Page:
"It’s delightful that there are still questions Siri and Alexa can’t answer, and that people argue fervently about rock lyrics from more than 45 years ago" - LA Times writes in an article about the Internet argument over a Bruce Springsteen lyric. The song is 'Thunder Road', it begins 'Born to Run', the 1975 album that made Springsteen a star, and it's the opening lyrics - “The screen door slams, Mary’s dress waves”, or is it "sways"? The problem is, Springsteen isn't sure himself. In the original album gatefold design of 'Born to Run', the lyrics are printed “Mary’s dress waves”, but on page 220 of his best-selling 'Born to Run' memoir, Springsteen says “‘the screen door slams, Mary’s dress sways’ — that’s a good opening line”. Or maybe Boss just doesn't want the story to end, as he admits in his Broadway show: “I come from a boardwalk town where everything is tinged with just a bit of fraud. So am I. I’ve never seen the inside of a factory, and yet, it’s all I’ve ever written about… I made it all up”. Springsteen's longtime manager Jon Landau settled the matter in the New Yorker - “The word is ‘sways. That’s the way he wrote it in his original notebooks, that’s the way he sang it on 'Born to Run', in 1975, that’s the way he has always sung it at thousands of shows, and that’s the way he sings it right now on Broadway. Any typos in official Bruce material will be corrected”.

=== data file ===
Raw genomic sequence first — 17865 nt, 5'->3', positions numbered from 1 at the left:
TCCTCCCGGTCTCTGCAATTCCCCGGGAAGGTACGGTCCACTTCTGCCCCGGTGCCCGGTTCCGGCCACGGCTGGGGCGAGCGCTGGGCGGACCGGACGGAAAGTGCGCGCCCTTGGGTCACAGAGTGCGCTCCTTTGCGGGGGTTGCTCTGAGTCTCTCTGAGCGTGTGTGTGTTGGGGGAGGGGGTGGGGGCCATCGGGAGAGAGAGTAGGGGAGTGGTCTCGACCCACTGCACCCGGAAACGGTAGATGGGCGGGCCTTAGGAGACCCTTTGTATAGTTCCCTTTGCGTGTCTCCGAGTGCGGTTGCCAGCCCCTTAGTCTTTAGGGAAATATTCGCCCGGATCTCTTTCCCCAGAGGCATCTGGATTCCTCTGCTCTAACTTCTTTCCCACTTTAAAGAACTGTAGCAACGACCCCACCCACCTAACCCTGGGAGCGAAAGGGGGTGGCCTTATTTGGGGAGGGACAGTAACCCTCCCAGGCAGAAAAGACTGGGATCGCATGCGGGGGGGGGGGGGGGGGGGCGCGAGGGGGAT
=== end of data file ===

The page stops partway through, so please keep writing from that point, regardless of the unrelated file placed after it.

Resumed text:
Kidz Bop is an American brand of compilation albums featuring children singing contemporary pop songs, with an important difference - the lyrics are made kid-appropriate changing explicit lyrics to more decent ones. How does exactly Kidz Bop change lyrics? Take this quiz and find out.

Lyrics service Genius is suing Google for allegedly copying its song lyrics and using them in search results. Genius is asking for $50 million in damages from Google and its partner LyricFind, the Verge reports. Genius says they caught Google twice - first they placed straight and curved apostrophes within the lyrics of 301 songs […]

Genius Media Group has accused Google of stealing lyrics published on its site to populate its search engine results. Genius has asked Google in 2017 not to use lyrics taken from their platform, they sent a follow-up letter in April. Genius said that using lyrics taken from the platform violates both the company’s terms of […]